Baobab, the tree of life
Gazing across the hot and dry plains of Tanzania, you'll find the distinctive silhouette of baobab trees dotted across the African skyline.
Baobab trees are known locally as the 'tree of life' as it is the only tree that provides the local people with year-round fruit, when little else will grow.
Having adapted to surviving in this harsh and arid climate, during the very brief rainy season the trees capture and store water in thier vast bulbous trunks, stockpiling it for the hot and dry months ahead.
What makes the Baobab unique is that their fruits dry on the branch, instead of dropping to the ground where they would quickly spoil. Staying attached to the branch for up to 6 months the fruits dry out completely, eventually breaking away from the tree in their pods, where they can be found strewn across the sun-baked earth below.
This drying process naturally concentrates high levels of phytonutrients, vitamins and minerals in the baobab fruits making them one of the most nutrient dense fruits on earth.
The pods are wild-harvested by the local people where the fruit pulp is cold-pressed into a highly nutritious organic fruit pulp powder, which makes it's way into both of our Indi Body and Indi Tone blends.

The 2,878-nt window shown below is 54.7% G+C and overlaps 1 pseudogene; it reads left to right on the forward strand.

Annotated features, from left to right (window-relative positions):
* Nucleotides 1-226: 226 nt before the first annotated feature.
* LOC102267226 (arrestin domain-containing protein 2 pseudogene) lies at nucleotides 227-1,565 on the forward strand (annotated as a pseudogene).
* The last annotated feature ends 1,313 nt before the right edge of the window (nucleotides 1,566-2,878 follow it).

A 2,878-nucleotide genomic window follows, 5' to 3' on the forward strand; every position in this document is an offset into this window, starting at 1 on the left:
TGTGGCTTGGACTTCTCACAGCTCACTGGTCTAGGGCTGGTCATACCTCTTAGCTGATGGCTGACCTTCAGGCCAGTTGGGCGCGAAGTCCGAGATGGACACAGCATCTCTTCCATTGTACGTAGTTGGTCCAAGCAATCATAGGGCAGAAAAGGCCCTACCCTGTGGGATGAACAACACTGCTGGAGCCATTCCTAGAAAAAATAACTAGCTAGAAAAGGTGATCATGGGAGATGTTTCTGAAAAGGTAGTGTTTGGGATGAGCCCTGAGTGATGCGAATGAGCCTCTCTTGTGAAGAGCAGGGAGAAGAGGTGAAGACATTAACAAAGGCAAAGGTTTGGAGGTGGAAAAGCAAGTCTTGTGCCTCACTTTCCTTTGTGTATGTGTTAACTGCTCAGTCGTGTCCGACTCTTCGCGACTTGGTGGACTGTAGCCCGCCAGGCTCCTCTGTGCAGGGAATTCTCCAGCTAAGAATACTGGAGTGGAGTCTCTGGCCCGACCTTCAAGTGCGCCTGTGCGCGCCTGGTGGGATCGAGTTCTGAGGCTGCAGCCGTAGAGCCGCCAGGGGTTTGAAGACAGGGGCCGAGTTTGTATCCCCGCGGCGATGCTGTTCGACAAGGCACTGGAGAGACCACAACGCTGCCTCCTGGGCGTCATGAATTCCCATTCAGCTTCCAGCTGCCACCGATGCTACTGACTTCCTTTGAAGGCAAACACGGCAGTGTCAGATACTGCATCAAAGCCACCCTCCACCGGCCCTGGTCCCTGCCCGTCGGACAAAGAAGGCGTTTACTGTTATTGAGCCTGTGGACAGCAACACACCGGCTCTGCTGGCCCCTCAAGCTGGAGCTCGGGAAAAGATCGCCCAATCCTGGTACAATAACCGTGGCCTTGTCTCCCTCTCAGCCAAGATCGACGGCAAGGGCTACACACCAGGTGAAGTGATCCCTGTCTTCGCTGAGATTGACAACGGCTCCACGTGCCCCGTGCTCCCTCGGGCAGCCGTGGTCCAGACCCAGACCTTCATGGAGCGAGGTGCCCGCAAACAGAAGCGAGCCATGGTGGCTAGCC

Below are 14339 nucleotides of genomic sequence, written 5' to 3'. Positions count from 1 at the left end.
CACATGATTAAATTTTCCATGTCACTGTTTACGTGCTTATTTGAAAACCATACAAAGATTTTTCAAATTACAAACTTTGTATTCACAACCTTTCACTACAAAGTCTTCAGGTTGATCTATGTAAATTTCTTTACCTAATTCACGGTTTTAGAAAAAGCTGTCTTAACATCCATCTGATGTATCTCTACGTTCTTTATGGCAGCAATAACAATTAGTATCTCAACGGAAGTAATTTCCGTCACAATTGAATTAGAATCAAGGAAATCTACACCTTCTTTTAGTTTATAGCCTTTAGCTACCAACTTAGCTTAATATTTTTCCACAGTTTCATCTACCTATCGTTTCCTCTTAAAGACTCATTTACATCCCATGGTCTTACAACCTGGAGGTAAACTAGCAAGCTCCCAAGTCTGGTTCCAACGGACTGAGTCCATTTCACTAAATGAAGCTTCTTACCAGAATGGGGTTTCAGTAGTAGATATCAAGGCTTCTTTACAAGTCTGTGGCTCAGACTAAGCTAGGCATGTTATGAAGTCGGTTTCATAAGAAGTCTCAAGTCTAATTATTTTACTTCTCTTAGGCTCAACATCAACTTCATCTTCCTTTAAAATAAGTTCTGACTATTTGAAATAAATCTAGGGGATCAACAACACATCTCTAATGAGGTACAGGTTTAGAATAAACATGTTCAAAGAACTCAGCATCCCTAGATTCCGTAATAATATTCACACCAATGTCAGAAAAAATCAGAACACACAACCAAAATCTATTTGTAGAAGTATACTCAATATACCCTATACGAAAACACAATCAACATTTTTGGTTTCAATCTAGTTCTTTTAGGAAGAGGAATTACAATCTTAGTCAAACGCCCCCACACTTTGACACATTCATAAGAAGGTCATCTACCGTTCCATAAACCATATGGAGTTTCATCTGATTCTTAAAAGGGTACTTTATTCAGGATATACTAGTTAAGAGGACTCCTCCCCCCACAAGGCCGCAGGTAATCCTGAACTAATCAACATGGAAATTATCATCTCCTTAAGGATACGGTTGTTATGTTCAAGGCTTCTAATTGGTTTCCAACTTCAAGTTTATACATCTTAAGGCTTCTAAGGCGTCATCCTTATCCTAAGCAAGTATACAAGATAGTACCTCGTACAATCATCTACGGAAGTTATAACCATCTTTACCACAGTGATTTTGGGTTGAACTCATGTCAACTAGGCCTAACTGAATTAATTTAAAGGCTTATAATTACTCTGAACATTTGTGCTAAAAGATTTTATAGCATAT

Baobab has an impressive matrix of phytonutrients, containing up to 6x more vitamin C than you would find in an orange, while also boasting a range of beneficial health-promoting terpenoids, flavonoids, sterols and minerals.
Health benefits include supporting immune system function, reducing oxidative stress and supporting normal energy yielding metabolism. Over half of the Baobab fruit is made up of soluble and insoluble prebiotic fibre, which acts as a food source for the healthy bacteria in the gut to thrive and support digestion and the removal of waste products and toxins from the body. These fibres also play an important role in controlling glucose levels in the blood, reducing the risk of weight gain, inflammation and diabetes.
A true superfood in very sense, it's a fruit that's unlikely to ever find its way into the diets of anyone living outside of Africa. Until now.